Villagers of Vatulele and Nabuna were part of a recent clean-up of the Vunivasa District School compound. Picture: JONA KONATACI
LONG ago before the arrival of Christianity, the indigenous Fijians survived through communal living.
In a community, everyone looked after each other’s welfare and safety.
Evidently since the turn of the 21st century and the evolution of time, new ideas have crept in and blanketed what was once a way of life.
Men did their own thing, women walked their own way, a young boy could do anything he felt was right, and a young girl could be worried about make-up rather than what her peers in decades gone would be concerned about.
This change, while heavily felt in the urban centres, is slowly taking over the lives of villagers and islanders in the rural and maritime areas. And just like everywhere else, the island of Koro is feeling the impacts of these changes
In the early 1960s during the construction of the Nabuna Methodist Church, the chief of Vatulele (neighbouring village), summoned his people to help out with the construction.
Eighty-year-old Taito Rauluni recalled the evening when Vatulele villagers arrived and they started mixing concrete from 8pm until 3pm the following day when the floor of the massive church was completed.
“Everyone did everything in unison,” said Mr Rauluni.
Times change, people change and a new generation of ideas adopted saw everyone trying to do things solo.
It was not until six years ago when chiefs of Vatulele and Nabuna came up with the idea of Siga kei Vunivasa (Day for Vunivasa). Children of Vatulele and Nabuna village attend Vunivasa District School.
School manager Saiasi Waqabiu said the Siga kei Vunivasa was set aside by the chiefs and members of the two yavusa (tribes) for work around the school compound.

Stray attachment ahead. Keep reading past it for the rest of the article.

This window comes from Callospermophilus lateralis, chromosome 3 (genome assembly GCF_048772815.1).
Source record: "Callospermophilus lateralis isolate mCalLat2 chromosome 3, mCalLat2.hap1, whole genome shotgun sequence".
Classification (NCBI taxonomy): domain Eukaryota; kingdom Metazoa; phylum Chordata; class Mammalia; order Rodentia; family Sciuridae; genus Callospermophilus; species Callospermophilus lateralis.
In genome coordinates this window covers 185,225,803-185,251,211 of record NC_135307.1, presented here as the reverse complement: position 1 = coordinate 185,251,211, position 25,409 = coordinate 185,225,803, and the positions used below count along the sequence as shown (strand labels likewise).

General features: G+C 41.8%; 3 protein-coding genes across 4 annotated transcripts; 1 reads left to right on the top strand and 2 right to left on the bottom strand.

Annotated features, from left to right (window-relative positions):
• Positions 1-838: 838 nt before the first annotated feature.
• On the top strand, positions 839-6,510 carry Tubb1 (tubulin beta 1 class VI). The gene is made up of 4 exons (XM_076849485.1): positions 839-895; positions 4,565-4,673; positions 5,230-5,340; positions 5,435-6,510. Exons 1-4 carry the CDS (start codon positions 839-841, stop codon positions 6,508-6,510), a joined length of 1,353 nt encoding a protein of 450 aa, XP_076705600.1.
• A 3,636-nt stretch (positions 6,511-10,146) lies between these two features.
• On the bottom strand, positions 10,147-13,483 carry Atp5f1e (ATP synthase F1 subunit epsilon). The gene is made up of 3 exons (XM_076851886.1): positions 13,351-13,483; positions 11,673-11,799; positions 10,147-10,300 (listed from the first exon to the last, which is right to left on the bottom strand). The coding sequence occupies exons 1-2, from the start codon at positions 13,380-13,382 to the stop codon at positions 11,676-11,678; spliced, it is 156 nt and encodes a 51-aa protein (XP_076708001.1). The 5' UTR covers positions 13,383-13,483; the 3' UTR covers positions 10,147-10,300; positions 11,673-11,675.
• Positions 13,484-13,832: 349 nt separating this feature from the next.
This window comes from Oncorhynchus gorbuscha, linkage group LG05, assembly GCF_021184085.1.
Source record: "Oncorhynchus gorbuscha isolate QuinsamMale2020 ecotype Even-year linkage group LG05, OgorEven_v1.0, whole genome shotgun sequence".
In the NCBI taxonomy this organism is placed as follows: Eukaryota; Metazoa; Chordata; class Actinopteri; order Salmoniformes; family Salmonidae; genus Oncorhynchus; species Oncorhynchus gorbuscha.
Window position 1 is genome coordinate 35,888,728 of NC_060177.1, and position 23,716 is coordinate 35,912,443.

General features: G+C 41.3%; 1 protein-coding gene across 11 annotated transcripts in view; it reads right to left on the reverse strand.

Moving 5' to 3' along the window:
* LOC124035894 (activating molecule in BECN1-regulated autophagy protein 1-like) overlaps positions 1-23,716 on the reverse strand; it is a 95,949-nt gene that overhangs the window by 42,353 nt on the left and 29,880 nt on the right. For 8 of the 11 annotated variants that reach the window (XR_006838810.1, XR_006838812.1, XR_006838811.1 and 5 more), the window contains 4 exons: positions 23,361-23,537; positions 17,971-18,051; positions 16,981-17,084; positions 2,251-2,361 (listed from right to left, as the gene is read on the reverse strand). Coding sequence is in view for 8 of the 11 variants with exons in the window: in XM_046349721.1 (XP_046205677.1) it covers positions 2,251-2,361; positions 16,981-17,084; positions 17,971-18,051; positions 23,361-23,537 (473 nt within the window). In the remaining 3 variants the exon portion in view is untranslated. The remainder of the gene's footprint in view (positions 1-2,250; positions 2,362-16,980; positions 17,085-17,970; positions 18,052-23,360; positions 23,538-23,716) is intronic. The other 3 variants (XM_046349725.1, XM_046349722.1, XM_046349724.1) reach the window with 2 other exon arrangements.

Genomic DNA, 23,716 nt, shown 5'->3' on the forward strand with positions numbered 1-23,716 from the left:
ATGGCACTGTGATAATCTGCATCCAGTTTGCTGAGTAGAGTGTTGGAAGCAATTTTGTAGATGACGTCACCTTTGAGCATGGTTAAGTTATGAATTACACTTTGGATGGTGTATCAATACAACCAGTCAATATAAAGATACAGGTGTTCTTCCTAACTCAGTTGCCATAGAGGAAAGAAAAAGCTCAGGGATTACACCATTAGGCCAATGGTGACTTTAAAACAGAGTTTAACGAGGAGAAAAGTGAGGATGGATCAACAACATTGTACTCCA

“These include cutting the grass, weeding, clearing and cleaning the compound and other maintenance work needed by the school,” he said.
“This was an idea brought forth by our chiefs and village elders. Before the people of Nabuna would just clean their side of the school, the Vatulele men cleaned their side. Then we tried for the two villages to take turns but we found that it was not working well. Everything done was always incomplete.
“Then we came up with a new concept, where we will do things together. The men will start with cutting and weeding and clearing, and then at lunch time our women will arrive and we will all have lunch together with our children before the ladies help with the cleaning up after lunch.
“And over the years we have seen this has worked.”
From a distance, the school is one of the best maintained school on the island.
The school manager continued that their coming together had also strengthened their blood and traditional ties.
“We are all related and at one time we were not visiting each other, with this new initiative we are now visiting each, everyone looking after one another and it has strengthened our relationships,” he said.
The Siga kei Vunivasa is held every Thursday on the first week of every month.
“This is our way of supporting our children’s education.
“Everyone in the village is often told, if you know you can farm, farm as much as you can and do all you can but on the Siga kei Vunivasa you have to avail yourself.
“To our children we often encourage them, you see us sweating out here under the scorching heat, so enthusiastically pursue education and be successful.
“For us this is the price of not being attentive when we were in school.”
When American composer and musical educator Peter Schickele wrote his song No Man Is An Island, he simply meant, from a certain perspective, that in this world we live in, there will be a time when everyone will need someone.
No man is an island,
No man stands alone,
Each man’s joy is joy to me,
Each man’s grief is my own.
We need one another,
So I will defend,
Each man as my brother,
Each man as my friend.
I saw the people gather,
I heard the music start,
The song that they were
Is ringing in my heart.
No man is an island,
Way out in the blue,
We all look to the one above,
For our strength to renew.
When I help my brother,
Then I know that I,
Plant the seed of friendship,
That will never die.
Source: Fiji Times
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